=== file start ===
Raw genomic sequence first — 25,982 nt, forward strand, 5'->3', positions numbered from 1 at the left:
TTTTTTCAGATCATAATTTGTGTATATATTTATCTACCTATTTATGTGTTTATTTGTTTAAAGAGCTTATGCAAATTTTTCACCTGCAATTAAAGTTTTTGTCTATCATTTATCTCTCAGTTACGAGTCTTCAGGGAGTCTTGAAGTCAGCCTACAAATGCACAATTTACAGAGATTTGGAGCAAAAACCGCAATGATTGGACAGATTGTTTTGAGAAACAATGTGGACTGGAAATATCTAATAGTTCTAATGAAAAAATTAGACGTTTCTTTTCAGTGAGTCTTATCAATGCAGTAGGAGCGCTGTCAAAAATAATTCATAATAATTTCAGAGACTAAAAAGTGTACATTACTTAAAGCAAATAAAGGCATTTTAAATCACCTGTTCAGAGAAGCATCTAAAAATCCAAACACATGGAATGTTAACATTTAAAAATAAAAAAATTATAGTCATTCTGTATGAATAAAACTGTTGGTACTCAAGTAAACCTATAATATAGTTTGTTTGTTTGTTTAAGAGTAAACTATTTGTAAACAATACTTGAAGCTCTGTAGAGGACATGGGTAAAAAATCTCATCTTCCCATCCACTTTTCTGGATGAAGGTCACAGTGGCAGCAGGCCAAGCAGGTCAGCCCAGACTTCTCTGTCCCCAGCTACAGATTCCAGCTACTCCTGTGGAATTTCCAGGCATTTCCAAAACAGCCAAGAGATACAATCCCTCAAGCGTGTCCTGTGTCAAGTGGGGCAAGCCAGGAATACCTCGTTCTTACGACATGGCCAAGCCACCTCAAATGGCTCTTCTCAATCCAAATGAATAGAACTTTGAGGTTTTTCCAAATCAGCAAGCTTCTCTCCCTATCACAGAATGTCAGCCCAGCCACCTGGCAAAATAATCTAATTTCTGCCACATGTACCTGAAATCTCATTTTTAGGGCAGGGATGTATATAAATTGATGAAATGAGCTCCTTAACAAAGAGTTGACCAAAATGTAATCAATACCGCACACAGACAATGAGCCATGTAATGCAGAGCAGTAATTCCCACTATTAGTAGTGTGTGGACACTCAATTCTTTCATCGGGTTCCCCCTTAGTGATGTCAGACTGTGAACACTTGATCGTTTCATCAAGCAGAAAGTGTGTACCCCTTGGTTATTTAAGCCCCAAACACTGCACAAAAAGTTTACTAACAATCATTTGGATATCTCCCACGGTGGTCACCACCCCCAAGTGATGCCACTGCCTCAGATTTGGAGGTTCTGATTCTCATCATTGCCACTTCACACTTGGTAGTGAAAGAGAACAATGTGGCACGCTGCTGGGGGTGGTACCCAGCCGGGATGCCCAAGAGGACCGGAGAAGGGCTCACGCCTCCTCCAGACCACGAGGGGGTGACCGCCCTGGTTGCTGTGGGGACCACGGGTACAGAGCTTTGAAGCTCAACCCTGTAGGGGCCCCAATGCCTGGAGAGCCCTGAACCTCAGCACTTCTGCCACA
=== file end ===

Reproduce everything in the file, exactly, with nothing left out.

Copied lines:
Raw genomic sequence first — 25,982 nt, forward strand, 5'->3', positions numbered from 1 at the left:
TTTTTTCAGATCATAATTTGTGTATATATTTATCTACCTATTTATGTGTTTATTTGTTTAAAGAGCTTATGCAAATTTTTCACCTGCAATTAAAGTTTTTGTCTATCATTTATCTCTCAGTTACGAGTCTTCAGGGAGTCTTGAAGTCAGCCTACAAATGCACAATTTACAGAGATTTGGAGCAAAAACCGCAATGATTGGACAGATTGTTTTGAGAAACAATGTGGACTGGAAATATCTAATAGTTCTAATGAAAAAATTAGACGTTTCTTTTCAGTGAGTCTTATCAATGCAGTAGGAGCGCTGTCAAAAATAATTCATAATAATTTCAGAGACTAAAAAGTGTACATTACTTAAAGCAAATAAAGGCATTTTAAATCACCTGTTCAGAGAAGCATCTAAAAATCCAAACACATGGAATGTTAACATTTAAAAATAAAAAAATTATAGTCATTCTGTATGAATAAAACTGTTGGTACTCAAGTAAACCTATAATATAGTTTGTTTGTTTGTTTAAGAGTAAACTATTTGTAAACAATACTTGAAGCTCTGTAGAGGACATGGGTAAAAAATCTCATCTTCCCATCCACTTTTCTGGATGAAGGTCACAGTGGCAGCAGGCCAAGCAGGTCAGCCCAGACTTCTCTGTCCCCAGCTACAGATTCCAGCTACTCCTGTGGAATTTCCAGGCATTTCCAAAACAGCCAAGAGATACAATCCCTCAAGCGTGTCCTGTGTCAAGTGGGGCAAGCCAGGAATACCTCGTTCTTACGACATGGCCAAGCCACCTCAAATGGCTCTTCTCAATCCAAATGAATAGAACTTTGAGGTTTTTCCAAATCAGCAAGCTTCTCTCCCTATCACAGAATGTCAGCCCAGCCACCTGGCAAAATAATCTAATTTCTGCCACATGTACCTGAAATCTCATTTTTAGGGCAGGGATGTATATAAATTGATGAAATGAGCTCCTTAACAAAGAGTTGACCAAAATGTAATCAATACCGCACACAGACAATGAGCCATGTAATGCAGAGCAGTAATTCCCACTATTAGTAGTGTGTGGACACTCAATTCTTTCATCGGGTTCCCCCTTAGTGATGTCAGACTGTGAACACTTGATCGTTTCATCAAGCAGAAAGTGTGTACCCCTTGGTTATTTAAGCCCCAAACACTGCACAAAAAGTTTACTAACAATCATTTGGATATCTCCCACGGTGGTCACCACCCCCAAGTGATGCCACTGCCTCAGATTTGGAGGTTCTGATTCTCATCATTGCCACTTCACACTTGGTAGTGAAAGAGAACAATGTGGCACGCTGCTGGGGGTGGTACCCAGCCGGGATGCCCAAGAGGACCGGAGAAGGGCTCACGCCTCCTCCAGACCACGAGGGGGTGACCGCCCTGGTTGCTGTGGGGACCACGGGTACAGAGCTTTGAAGCTCAACCCTGTAGGGGCCCCAATGCCTGGAGAGCCCTGAACCTCAGCACTTCTGCCACA